Kicking off our technology radar

Kicking-off-our-technology-radar

Filip Ajdačić

Filip Ajdačić is software developer at Content Garden and is involved in the planning, development and maintenance of software and IT infrastructure. Not only in his job, but also in his private life, technology is his great passion.

As in many development teams, there will always be questions like: “Why don’t we use technology X instead of technology Y? Technology Y is better for our case…” Often candidates for a developer position will also ask during the interview what kind of technology we use. Since I was asked these questions from time to time, I sometimes had trouble spontaneously giving detailed answers. There will always be questions like this. But there is one issue that we as a team found even more difficult: How to keep our technology stack up to date while literally having a ton of new good languages and tools every day?

As developers at Content Garden, we always strive to incorporate and use the latest possible technologies in our development process. We needed a unified way to manage the specification of our technology stack that would answer the following questions:

  • What technologies do we currently use?
  • What should we consider in the future?
  • Which technologies do we want to try out for our use cases and possibly use in the future?
  • Which technologies that we already use we want to stop using?

For a long time, we had no specification that provided adequate answers to these questions – until we became familiar with the concept of the technology radar.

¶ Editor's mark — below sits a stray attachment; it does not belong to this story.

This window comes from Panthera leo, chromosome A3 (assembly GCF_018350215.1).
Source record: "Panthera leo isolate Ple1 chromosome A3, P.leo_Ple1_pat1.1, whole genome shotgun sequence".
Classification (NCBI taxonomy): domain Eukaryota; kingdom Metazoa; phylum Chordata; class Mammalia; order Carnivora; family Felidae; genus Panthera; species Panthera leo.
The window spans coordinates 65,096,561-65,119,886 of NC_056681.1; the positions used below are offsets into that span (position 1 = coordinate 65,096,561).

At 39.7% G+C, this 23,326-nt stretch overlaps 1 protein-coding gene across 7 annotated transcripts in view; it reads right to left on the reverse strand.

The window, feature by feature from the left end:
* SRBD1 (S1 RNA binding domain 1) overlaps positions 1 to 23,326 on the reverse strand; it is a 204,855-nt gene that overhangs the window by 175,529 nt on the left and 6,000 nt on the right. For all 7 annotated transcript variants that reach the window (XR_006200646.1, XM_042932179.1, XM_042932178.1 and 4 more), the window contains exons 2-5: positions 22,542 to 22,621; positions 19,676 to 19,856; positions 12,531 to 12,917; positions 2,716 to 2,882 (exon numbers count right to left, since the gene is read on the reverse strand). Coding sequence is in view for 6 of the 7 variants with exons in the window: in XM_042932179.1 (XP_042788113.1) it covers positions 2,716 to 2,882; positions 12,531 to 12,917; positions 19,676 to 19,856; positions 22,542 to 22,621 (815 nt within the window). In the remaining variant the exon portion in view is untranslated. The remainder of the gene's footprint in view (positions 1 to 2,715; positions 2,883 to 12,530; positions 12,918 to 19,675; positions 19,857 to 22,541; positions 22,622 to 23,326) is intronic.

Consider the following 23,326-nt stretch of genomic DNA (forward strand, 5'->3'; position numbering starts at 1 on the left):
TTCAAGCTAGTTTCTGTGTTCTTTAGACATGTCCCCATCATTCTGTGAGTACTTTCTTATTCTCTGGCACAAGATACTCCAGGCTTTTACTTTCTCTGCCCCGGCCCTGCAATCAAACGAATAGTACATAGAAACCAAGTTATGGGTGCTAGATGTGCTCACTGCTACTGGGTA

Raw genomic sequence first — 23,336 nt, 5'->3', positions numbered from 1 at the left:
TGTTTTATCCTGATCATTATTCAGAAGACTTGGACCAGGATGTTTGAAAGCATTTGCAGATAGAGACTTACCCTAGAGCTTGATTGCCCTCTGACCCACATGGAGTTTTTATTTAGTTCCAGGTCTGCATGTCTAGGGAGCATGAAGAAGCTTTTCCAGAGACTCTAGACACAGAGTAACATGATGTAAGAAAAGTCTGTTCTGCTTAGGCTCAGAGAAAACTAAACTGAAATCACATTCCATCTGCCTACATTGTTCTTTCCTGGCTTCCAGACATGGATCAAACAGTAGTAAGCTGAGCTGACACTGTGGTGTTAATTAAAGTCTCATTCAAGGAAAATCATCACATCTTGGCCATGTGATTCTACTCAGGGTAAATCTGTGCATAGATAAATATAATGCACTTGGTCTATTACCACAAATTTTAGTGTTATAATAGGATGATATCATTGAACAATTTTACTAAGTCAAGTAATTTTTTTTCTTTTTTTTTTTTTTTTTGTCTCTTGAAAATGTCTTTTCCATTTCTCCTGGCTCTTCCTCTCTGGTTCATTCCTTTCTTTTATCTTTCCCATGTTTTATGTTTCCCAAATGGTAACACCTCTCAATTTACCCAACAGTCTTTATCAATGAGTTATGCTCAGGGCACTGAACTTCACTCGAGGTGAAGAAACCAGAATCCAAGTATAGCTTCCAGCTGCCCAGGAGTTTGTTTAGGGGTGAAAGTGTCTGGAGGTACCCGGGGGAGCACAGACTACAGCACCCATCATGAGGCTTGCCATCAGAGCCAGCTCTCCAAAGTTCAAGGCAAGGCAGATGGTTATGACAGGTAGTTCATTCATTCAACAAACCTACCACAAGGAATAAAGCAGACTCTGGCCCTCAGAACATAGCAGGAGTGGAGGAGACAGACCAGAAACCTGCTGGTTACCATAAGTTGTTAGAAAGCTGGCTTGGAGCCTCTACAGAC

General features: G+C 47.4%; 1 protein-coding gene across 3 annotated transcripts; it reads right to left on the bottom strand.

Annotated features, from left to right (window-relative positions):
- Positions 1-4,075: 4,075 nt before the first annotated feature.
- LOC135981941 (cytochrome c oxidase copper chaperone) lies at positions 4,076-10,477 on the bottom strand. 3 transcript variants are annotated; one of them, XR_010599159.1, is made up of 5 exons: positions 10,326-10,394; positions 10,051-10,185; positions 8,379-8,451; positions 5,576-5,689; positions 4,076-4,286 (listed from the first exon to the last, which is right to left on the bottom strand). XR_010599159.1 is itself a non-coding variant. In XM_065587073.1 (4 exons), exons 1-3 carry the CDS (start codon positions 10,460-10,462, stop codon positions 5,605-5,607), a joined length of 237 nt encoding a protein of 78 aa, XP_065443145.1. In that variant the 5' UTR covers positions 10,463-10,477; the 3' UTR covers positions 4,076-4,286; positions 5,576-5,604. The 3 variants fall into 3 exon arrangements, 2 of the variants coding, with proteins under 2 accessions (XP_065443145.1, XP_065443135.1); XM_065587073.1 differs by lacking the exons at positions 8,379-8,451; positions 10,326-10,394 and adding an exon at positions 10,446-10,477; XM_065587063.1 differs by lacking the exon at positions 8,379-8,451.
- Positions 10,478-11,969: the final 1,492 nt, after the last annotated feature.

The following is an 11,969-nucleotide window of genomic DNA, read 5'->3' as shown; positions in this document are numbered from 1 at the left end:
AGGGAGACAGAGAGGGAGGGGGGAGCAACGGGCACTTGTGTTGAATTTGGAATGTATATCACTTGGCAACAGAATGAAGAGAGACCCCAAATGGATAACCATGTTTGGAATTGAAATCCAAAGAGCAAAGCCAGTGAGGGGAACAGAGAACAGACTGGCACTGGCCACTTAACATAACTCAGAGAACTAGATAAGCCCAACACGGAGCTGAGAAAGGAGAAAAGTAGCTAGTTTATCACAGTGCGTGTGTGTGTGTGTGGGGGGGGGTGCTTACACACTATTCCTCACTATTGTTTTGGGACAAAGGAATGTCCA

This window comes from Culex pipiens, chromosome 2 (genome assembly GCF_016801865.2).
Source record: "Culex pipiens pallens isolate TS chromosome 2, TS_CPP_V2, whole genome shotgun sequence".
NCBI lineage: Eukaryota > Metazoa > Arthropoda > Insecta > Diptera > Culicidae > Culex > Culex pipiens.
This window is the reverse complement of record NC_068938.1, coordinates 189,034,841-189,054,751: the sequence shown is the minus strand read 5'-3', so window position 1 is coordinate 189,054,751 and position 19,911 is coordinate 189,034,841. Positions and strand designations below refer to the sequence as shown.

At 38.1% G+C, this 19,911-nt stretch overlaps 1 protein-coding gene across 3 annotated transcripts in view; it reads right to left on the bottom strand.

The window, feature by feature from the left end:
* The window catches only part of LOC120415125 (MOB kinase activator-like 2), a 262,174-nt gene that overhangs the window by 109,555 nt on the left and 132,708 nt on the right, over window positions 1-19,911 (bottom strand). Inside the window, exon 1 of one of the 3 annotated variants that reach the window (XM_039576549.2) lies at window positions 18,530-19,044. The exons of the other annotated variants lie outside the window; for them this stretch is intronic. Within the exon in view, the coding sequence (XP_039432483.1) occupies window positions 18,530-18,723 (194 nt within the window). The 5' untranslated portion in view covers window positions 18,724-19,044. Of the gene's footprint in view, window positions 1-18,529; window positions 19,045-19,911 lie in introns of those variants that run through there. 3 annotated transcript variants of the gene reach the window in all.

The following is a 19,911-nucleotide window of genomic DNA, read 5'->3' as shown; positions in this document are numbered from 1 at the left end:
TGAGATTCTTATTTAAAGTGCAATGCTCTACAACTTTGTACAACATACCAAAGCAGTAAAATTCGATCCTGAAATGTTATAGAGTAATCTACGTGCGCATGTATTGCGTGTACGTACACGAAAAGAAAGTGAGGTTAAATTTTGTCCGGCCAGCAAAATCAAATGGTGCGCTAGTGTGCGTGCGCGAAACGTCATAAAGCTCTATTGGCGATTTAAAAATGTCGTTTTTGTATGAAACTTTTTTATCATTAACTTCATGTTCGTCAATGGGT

What is the technology radar?

According to our definition, the technology radar is a concept for defining and compiling the technologies that are used and that we want to use in our software development. The purpose of the technology radar is not only to get an overview of the technologies, but it also gives our team the opportunity to review our technology stack, test new technologies, adopt or abandon some of them within a certain period of time.

Okay… but how is the technology radar structured?

Our technology radar is categorized into the following elements:

  • Blips
  • Quadrants
  • Rings

Blips

A blip is a technology or technique that plays a role in our software development context. Blips are components that are in motion – that is when we notice that their position in the radar changes – which usually indicates that we have increasing confidence in them as they move through the rings.

Quadrants

The quadrants are a categorization of the type of blips:

  • Programming languages and Frameworks
  • Tools: These can be components such as databases, software development tools such as version control systems or more general categories of tools.
  • Platforms: Things we build software on. For example, mobile technologies like iOS, virtual platforms like the JVM or generic types of platforms like hybrid clouds.
  • Techniques: These include elements of a software development process, such as experience design, and ways of structuring software, such as microservices, Domain-Driven Design (DDD) principles with Laravel or any other.

The quadrants are only one way to break the radar into thematic areas. We don’t think it matters in which quadrants a blip goes, unlike the rings – they trigger a lot of discussion.